How do you share data with your business partners? Email attachments? Microsoft SharePoint sites? FTP? Purchased solution over leased lines? Many methods are available, but it's increasingly important to ensure that the method you use is a secure one. Regulations such as the Gramm-Leach-Bliley Act and the Health Insurance Portability and Accountability Act (HIPAA) stipulate proper handling of customer data, and your company might have other types of sensitive data that it wants to protect when sending the information to a partner organization or a branch location.

The following articles present some options for secure file transfer:

Access Denied: Exchanging Files Securely, October 2005, describes how you can safely exchange files by using the encryption features in Microsoft Office Word 2003, Microsoft Office Excel 2003 or WinZip Computing's WinZip.

Secure File Exchange Over the Internet, February 2006, provides an overview of solutions for securing files for transport and then focuses on three encryption methods that work with email attachments: file compression utilities that also offer encryption, Pretty Good Privacy (PGP), and Public Key Infrastructure (PKI).

Copying Files Securely Between Systems, October 12, 2005, introduces three common methods for securing file transfer: employing the RRAS component that comes with Windows Server 2003 and Windows 2000 Server to establish a VPN that uses PPTP, using Microsoft IIS and Secure Sockets Layer (SSL) connections along with a custom Web interface, or using Secure Shell (SSH). The article also points to resources for more information about implementing the three methods.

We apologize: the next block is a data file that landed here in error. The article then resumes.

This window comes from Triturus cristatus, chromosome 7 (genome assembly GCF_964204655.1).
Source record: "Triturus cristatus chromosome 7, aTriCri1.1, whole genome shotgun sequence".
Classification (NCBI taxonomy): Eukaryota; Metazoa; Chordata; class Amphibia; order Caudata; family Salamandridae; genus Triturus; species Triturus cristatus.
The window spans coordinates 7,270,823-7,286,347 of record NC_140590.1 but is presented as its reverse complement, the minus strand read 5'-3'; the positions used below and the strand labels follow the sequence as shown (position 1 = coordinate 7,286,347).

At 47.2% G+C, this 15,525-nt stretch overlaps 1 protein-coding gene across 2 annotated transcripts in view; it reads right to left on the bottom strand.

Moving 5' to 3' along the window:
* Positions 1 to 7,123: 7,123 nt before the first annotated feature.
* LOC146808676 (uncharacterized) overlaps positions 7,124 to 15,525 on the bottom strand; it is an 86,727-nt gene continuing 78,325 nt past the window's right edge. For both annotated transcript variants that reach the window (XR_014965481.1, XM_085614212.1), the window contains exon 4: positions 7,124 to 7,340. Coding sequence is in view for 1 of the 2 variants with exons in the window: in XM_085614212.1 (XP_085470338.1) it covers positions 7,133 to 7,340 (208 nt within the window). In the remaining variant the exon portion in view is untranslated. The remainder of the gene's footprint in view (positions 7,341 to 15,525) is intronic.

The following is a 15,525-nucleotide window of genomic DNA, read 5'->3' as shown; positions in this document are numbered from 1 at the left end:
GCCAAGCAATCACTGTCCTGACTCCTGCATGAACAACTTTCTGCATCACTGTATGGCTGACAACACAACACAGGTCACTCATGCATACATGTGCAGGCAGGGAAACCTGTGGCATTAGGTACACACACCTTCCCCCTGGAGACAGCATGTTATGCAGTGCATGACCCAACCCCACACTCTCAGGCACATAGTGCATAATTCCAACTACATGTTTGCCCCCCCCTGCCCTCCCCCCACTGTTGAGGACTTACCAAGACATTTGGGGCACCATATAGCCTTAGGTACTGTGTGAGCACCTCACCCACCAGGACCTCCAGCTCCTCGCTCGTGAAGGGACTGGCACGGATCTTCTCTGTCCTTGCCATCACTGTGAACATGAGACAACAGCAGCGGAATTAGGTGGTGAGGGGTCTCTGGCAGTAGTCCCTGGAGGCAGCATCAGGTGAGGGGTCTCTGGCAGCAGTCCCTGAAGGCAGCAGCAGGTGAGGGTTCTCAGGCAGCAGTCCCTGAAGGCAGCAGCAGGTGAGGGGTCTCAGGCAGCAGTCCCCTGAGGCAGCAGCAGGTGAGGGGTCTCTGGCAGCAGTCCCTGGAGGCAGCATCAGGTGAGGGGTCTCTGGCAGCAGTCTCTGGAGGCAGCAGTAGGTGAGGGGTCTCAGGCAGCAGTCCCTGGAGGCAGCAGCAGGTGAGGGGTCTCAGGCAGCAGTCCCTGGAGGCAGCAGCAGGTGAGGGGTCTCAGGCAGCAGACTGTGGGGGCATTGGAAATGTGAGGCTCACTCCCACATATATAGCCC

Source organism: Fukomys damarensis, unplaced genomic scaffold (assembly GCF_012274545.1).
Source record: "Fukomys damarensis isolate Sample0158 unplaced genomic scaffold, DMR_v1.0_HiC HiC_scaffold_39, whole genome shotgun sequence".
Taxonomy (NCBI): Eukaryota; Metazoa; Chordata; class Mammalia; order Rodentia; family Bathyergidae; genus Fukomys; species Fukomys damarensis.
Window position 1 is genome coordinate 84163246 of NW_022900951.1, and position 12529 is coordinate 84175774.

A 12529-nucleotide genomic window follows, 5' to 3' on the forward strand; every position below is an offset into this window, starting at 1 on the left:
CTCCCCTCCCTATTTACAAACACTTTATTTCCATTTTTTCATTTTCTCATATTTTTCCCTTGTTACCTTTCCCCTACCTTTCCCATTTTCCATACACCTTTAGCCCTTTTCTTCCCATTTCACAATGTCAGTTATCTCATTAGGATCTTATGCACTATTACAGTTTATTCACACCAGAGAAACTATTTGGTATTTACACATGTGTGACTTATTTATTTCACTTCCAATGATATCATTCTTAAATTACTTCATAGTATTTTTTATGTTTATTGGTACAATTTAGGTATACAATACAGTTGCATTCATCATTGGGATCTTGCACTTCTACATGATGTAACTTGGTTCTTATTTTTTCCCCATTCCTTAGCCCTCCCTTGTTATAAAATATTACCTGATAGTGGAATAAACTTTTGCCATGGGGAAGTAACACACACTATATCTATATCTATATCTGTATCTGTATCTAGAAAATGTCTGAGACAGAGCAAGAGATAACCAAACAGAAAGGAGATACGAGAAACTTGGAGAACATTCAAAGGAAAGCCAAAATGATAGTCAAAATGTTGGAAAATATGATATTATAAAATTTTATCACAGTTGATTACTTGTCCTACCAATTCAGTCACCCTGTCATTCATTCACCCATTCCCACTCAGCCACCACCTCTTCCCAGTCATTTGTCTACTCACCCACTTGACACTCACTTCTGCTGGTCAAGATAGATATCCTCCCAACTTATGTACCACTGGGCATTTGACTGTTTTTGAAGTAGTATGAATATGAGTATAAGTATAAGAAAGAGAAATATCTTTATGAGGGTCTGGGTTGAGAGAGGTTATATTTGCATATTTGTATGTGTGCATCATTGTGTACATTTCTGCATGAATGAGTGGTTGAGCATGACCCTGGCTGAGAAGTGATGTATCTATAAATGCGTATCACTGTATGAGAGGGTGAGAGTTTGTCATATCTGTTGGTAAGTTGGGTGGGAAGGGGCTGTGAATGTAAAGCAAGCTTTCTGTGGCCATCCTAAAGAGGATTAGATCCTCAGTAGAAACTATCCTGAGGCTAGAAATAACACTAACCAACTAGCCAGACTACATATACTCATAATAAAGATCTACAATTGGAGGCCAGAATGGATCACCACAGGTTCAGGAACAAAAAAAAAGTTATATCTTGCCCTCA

Access Denied: Safeguarding FTP Files, June 2004, explains how to set permissions on an FTP account such that if the account's username and password are intercepted, the account will have only limited access to files on the FTP server.

As an alternative to implementing your own file-transfer solution, you can purchase a file-transfer product. Sterling Commerce's Connect family of managed file transfer solutions has until recently been strictly for exchanging files with a business partner over a leased line. But a few weeks ago, the company released Sterling Secure Proxy, which extends managed file transfer to the Internet. Many of Sterling's customers are financial institutions with strict requirements for transferring data in an encrypted, uninterrupted, and auditable fashion. That was tough to do over the Internet. But now Secure Proxy gives these customers a way to expand the number of partners with which they can exchange data without adding a lot of costly leased connections. Secure Proxy sits in the demilitarized zone (DMZ) to protect the Sterling managed file transfer server that's behind the firewall on the corporate network.

Sterling is just one of many "secure file transfer products," which you'll discover if you type in that phrase at Google.com.

This is the last Perspective column I'll be writing for Security Pro VIP. Next month, you'll have a fresh perspective from Lavon Peters, the new Security Pro VIP editor.